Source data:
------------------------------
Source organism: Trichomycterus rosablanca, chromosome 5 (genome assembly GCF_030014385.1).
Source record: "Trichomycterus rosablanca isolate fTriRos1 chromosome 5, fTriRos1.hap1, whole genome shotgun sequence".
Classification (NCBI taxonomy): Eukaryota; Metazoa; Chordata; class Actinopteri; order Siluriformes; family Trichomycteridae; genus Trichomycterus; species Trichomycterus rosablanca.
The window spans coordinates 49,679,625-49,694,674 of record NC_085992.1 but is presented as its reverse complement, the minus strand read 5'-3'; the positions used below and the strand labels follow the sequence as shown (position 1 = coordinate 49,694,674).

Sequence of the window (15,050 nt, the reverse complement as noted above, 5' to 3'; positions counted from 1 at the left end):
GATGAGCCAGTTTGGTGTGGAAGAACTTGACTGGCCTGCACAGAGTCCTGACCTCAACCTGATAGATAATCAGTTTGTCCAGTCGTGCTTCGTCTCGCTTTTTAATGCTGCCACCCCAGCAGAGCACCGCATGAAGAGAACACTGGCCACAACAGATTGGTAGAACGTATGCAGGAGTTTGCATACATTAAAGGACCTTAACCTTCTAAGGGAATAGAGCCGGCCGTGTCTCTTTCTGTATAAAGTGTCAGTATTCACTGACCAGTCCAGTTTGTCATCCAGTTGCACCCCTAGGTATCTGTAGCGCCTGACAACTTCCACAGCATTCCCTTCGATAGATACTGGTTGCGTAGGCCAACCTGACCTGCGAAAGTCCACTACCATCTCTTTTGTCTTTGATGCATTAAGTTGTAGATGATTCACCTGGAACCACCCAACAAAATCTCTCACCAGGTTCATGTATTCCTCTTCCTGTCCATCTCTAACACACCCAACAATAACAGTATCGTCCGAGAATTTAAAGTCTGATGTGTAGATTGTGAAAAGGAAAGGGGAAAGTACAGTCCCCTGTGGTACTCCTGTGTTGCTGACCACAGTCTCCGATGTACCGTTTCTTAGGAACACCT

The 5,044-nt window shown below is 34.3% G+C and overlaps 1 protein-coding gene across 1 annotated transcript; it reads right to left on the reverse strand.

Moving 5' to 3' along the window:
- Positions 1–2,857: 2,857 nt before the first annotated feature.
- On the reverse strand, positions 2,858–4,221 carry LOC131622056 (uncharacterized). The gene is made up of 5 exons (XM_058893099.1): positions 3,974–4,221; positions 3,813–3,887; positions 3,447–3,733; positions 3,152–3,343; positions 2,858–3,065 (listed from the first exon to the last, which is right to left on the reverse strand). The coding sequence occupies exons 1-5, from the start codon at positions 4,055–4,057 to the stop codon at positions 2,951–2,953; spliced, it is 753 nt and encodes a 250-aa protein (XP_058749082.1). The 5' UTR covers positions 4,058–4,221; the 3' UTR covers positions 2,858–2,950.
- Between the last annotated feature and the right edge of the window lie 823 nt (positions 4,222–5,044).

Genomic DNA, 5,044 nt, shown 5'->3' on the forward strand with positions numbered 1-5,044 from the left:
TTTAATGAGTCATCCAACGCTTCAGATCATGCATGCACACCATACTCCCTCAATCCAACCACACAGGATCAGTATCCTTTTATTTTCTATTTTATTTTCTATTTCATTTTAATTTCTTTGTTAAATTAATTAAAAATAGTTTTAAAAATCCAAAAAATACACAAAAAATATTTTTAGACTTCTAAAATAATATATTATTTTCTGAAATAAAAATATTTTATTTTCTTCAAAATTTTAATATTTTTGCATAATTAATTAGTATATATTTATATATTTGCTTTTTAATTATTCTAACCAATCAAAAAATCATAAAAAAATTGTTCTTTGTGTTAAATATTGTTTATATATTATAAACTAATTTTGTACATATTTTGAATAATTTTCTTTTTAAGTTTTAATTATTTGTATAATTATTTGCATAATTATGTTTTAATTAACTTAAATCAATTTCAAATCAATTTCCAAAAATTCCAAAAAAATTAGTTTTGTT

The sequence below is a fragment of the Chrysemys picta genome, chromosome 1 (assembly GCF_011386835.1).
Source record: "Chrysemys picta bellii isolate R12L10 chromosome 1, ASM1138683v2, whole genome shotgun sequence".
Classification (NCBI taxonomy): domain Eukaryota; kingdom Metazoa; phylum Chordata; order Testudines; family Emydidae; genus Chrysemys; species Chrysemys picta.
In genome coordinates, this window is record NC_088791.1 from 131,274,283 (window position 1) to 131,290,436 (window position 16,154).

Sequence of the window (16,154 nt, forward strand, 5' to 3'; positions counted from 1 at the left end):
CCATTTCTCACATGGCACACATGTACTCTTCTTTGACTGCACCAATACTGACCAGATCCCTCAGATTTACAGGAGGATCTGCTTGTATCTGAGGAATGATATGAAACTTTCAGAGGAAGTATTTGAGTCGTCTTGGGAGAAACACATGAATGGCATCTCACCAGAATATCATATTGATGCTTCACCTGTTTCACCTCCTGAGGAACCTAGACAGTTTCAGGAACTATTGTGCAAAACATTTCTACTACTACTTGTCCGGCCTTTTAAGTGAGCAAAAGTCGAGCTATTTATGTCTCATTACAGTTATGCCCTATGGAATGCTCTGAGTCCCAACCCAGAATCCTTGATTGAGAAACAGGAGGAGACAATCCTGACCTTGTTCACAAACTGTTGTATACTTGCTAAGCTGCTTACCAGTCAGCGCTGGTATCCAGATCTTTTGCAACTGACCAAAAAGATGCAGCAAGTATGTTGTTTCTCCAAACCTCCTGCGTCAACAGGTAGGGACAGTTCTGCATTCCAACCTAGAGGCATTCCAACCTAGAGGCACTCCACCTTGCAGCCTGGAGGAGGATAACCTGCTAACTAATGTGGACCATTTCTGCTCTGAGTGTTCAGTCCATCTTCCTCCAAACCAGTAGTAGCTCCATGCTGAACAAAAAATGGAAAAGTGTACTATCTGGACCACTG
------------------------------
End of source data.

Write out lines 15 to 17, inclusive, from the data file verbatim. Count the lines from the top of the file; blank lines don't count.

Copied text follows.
Source record: "Chrysemys picta bellii isolate R12L10 chromosome 1, ASM1138683v2, whole genome shotgun sequence".
Classification (NCBI taxonomy): domain Eukaryota; kingdom Metazoa; phylum Chordata; order Testudines; family Emydidae; genus Chrysemys; species Chrysemys picta.
In genome coordinates, this window is record NC_088791.1 from 131,274,283 (window position 1) to 131,290,436 (window position 16,154).